But, he added, “maybe the right answer is a shorter-range missile that goes closer to what the ship can detect organically. That is what the Navy is looking at to understand where we really want to go for this ship class.”

Kongsberg has been aggressively targeting the US Navy as a potential NSM customer. The LCS, initially planned to carry the Non-Line of Sight missile, has been without a missile system since the US Army canceled NLOS development in early 2010. The Navy recently decided to begin development work to adapt the proven Hellfire Longbow missile to shipboard use for the LCS.

The 13-foot-long NSM, in the 500-pound class of missile, is significantly larger than the Hellfire, in the 100-pound class. The smaller missile could essentially be a placeholder until a more effective weapon can be identified.

While there have been calls in the service to develop new surface-to-surface missiles, the Navy emphasized the upcoming NSM tests are not in response to a specific requirement.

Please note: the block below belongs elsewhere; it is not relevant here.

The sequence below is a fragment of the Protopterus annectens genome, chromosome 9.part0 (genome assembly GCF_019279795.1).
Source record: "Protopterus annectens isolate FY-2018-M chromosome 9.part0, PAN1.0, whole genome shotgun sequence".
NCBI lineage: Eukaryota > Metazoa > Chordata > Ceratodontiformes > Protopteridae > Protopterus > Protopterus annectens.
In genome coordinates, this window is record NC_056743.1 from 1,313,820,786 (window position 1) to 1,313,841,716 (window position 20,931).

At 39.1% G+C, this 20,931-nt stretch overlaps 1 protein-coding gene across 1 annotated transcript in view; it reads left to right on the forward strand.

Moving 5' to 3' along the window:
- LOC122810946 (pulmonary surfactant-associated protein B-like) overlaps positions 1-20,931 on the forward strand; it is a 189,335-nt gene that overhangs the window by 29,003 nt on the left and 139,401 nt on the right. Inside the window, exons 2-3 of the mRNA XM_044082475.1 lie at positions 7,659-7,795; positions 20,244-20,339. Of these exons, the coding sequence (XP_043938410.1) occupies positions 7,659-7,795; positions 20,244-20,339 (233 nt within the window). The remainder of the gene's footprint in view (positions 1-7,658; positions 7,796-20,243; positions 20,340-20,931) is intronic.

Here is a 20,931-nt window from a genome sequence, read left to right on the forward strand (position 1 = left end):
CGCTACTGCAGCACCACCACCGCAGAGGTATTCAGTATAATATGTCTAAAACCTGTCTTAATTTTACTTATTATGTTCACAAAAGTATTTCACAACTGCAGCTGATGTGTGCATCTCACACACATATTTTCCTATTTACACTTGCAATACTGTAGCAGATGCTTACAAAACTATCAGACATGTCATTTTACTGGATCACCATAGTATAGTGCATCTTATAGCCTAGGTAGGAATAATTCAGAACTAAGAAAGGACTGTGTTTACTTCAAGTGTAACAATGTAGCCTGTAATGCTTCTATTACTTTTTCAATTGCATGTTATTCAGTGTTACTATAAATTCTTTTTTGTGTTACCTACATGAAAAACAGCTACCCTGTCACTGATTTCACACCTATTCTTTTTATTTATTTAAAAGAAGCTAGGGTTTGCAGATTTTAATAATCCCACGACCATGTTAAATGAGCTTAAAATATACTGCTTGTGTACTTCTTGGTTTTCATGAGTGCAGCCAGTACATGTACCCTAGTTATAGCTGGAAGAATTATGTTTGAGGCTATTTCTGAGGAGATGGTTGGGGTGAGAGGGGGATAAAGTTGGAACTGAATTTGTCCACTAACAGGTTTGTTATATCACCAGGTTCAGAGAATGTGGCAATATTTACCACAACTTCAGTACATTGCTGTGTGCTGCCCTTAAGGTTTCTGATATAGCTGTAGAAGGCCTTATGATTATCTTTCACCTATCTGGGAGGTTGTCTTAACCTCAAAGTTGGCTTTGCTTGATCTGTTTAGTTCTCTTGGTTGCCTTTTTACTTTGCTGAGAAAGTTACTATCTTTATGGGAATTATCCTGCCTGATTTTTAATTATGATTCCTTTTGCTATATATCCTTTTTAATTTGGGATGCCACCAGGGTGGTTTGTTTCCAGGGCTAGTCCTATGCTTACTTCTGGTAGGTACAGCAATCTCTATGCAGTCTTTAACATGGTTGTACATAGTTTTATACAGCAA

“The planned September live-firing demonstration aboard USS Coronado (LCS 4) of the Naval Strike Missile under the Foreign Comparative Testing Program will test the ship’s feasibility to execute an increased anti-surface warfare role,” Lt. Kurt Larson, a NAVSEA Command spokesman, said in a statement.

“Additionally, it will provide insights into the weapon’s stated capabilities of increased range, survivability and lethality.

“While there is currently no requirement for this capability aboard LCS, we view the demonstration as an opportunity to test a possible future warfighting tool,” Larson added.

For now, the US Navy is not committing NSM to anything beyond the September tests.

“At this time, there are no further tests planned for the NSM or similar weapons,” Lt. Jackie Pau, a Navy spokesperson at the Pentagon, said.

Kongsberg, the Royal Norwegian Navy and NAVSEA’s Integrated Warfare Systems office are directly supporting the Coronado tests.